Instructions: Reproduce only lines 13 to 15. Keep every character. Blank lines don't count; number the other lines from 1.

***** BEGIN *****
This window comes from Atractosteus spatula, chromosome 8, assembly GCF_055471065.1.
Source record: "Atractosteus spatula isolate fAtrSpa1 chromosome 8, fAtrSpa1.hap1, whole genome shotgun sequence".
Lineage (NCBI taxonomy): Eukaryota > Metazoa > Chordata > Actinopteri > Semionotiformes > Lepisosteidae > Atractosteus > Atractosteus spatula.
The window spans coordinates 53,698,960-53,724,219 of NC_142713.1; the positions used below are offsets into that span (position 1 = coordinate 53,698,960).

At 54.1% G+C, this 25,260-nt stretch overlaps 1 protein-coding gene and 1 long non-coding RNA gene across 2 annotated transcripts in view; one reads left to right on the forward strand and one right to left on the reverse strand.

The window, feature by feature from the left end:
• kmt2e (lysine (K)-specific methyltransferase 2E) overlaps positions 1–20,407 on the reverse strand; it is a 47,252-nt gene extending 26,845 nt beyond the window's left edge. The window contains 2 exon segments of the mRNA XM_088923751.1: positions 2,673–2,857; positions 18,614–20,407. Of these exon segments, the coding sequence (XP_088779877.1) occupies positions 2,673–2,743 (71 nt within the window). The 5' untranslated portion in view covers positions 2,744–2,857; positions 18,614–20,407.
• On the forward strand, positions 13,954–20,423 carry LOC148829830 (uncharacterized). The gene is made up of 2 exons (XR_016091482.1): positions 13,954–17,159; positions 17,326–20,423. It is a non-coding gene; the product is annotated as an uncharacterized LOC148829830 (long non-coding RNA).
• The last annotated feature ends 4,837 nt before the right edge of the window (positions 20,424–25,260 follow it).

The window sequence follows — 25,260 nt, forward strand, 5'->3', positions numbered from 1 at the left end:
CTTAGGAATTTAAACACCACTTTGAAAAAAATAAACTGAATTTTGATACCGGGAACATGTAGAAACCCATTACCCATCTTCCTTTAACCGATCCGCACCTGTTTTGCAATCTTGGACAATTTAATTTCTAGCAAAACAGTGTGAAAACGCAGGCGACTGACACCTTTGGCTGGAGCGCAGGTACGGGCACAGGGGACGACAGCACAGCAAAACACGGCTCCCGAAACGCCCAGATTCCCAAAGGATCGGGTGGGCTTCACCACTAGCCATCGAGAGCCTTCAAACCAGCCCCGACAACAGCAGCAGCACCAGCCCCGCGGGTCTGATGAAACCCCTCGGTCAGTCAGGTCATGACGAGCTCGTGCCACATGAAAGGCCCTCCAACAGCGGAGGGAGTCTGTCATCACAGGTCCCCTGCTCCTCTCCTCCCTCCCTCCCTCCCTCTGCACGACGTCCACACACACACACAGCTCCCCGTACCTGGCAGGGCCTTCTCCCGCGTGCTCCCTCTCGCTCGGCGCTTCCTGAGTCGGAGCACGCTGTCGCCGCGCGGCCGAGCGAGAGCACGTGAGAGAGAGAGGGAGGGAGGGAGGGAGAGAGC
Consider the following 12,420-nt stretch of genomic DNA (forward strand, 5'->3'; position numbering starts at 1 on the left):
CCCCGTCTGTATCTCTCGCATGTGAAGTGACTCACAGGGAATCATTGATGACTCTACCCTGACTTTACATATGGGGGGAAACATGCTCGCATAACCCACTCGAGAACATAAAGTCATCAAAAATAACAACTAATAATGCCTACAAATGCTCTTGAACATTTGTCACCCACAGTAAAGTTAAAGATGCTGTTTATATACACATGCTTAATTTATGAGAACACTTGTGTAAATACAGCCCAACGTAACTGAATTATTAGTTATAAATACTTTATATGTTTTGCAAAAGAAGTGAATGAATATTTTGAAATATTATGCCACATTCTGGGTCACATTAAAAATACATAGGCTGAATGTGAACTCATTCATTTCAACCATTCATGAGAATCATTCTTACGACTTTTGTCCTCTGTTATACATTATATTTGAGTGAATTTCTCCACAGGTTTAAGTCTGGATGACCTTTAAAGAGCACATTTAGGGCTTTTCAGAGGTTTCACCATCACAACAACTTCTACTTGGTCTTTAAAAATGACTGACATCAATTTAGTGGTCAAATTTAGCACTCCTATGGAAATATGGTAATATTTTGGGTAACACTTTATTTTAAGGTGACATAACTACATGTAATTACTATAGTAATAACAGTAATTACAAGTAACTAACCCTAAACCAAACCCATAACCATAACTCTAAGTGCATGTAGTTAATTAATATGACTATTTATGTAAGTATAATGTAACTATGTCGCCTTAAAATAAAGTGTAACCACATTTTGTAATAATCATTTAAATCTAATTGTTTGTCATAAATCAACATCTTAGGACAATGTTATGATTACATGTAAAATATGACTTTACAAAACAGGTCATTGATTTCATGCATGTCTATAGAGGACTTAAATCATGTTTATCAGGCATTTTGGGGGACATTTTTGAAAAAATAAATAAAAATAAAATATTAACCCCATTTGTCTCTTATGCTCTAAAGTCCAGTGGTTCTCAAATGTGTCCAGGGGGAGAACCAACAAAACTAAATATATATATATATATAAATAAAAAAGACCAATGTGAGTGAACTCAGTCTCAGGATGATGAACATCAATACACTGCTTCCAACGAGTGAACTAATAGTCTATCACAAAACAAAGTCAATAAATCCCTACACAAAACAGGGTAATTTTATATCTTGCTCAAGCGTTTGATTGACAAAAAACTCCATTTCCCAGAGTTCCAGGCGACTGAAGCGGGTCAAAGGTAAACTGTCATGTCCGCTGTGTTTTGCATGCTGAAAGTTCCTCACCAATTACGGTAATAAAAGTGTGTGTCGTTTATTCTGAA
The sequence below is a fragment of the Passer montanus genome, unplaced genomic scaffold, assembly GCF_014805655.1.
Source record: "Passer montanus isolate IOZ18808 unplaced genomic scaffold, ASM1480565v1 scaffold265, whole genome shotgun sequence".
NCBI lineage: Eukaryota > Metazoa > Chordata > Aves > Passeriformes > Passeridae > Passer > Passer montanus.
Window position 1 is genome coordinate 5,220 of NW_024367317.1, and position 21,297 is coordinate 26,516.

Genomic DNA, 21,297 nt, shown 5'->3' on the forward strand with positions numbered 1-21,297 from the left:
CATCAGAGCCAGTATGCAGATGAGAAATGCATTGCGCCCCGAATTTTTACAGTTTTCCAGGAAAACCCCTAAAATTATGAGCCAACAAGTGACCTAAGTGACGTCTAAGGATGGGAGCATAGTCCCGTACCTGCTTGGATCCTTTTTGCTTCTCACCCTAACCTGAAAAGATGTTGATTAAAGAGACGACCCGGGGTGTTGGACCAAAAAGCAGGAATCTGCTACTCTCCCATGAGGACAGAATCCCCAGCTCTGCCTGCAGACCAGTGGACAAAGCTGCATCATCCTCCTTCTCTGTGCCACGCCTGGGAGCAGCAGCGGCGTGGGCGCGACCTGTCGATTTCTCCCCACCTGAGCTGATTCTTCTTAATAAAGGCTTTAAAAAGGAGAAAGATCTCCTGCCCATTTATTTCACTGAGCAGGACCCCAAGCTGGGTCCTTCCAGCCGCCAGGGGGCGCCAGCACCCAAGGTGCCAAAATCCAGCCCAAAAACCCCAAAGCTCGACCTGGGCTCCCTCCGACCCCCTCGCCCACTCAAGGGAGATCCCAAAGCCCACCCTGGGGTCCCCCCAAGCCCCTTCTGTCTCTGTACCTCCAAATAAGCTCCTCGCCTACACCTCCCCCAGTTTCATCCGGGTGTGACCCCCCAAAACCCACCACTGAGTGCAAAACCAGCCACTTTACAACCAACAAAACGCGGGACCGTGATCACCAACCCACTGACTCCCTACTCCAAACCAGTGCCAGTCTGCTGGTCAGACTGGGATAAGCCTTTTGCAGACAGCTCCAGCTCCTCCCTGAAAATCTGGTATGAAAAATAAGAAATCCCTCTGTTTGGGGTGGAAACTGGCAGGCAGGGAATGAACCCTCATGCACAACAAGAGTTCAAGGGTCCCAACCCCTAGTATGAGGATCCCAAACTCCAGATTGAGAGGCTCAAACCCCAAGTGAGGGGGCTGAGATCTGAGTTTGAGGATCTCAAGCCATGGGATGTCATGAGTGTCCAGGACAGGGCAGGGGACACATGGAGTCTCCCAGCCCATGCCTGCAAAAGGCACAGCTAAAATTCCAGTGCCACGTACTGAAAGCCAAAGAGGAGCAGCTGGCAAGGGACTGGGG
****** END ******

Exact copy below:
CCCCGTCTGTATCTCTCGCATGTGAAGTGACTCACAGGGAATCATTGATGACTCTACCCTGACTTTACATATGGGGGGAAACATGCTCGCATAACCCACTCGAGAACATAAAGTCATCAAAAATAACAACTAATAATGCCTACAAATGCTCTTGAACATTTGTCACCCACAGTAAAGTTAAAGATGCTGTTTATATACACATGCTTAATTTATGAGAACACTTGTGTAAATACAGCCCAACGTAACTGAATTATTAGTTATAAATACTTTATATGTTTTGCAAAAGAAGTGAATGAATATTTTGAAATATTATGCCACATTCTGGGTCACATTAAAAATACATAGGCTGAATGTGAACTCATTCATTTCAACCATTCATGAGAATCATTCTTACGACTTTTGTCCTCTGTTATACATTATATTTGAGTGAATTTCTCCACAGGTTTAAGTCTGGATGACCTTTAAAGAGCACATTTAGGGCTTTTCAGAGGTTTCACCATCACAACAACTTCTACTTGGTCTTTAAAAATGACTGACATCAATTTAGTGGTCAAATTTAGCACTCCTATGGAAATATGGTAATATTTTGGGTAACACTTTATTTTAAGGTGACATAACTACATGTAATTACTATAGTAATAACAGTAATTACAAGTAACTAACCCTAAACCAAACCCATAACCATAACTCTAAGTGCATGTAGTTAATTAATATGACTATTTATGTAAGTATAATGTAACTATGTCGCCTTAAAATAAAGTGTAACCACATTTTGTAATAATCATTTAAATCTAATTGTTTGTCATAAATCAACATCTTAGGACAATGTTATGATTACATGTAAAATATGACTTTACAAAACAGGTCATTGATTTCATGCATGTCTATAGAGGACTTAAATCATGTTTATCAGGCATTTTGGGGGACATTTTTGAAAAAATAAATAAAAATAAAATATTAACCCCATTTGTCTCTTATGCTCTAAAGTCCAGTGGTTCTCAAATGTGTCCAGGGGGAGAACCAACAAAACTAAATATATATATATATATAAATAAAAAAGACCAATGTGAGTGAACTCAGTCTCAGGATGATGAACATCAATACACTGCTTCCAACGAGTGAACTAATAGTCTATCACAAAACAAAGTCAATAAATCCCTACACAAAACAGGGTAATTTTATATCTTGCTCAAGCGTTTGATTGACAAAAAACTCCATTTCCCAGAGTTCCAGGCGACTGAAGCGGGTCAAAGGTAAACTGTCATGTCCGCTGTGTTTTGCATGCTGAAAGTTCCTCACCAATTACGGTAATAAAAGTGTGTGTCGTTTATTCTGAA
The sequence below is a fragment of the Passer montanus genome, unplaced genomic scaffold, assembly GCF_014805655.1.
Source record: "Passer montanus isolate IOZ18808 unplaced genomic scaffold, ASM1480565v1 scaffold265, whole genome shotgun sequence".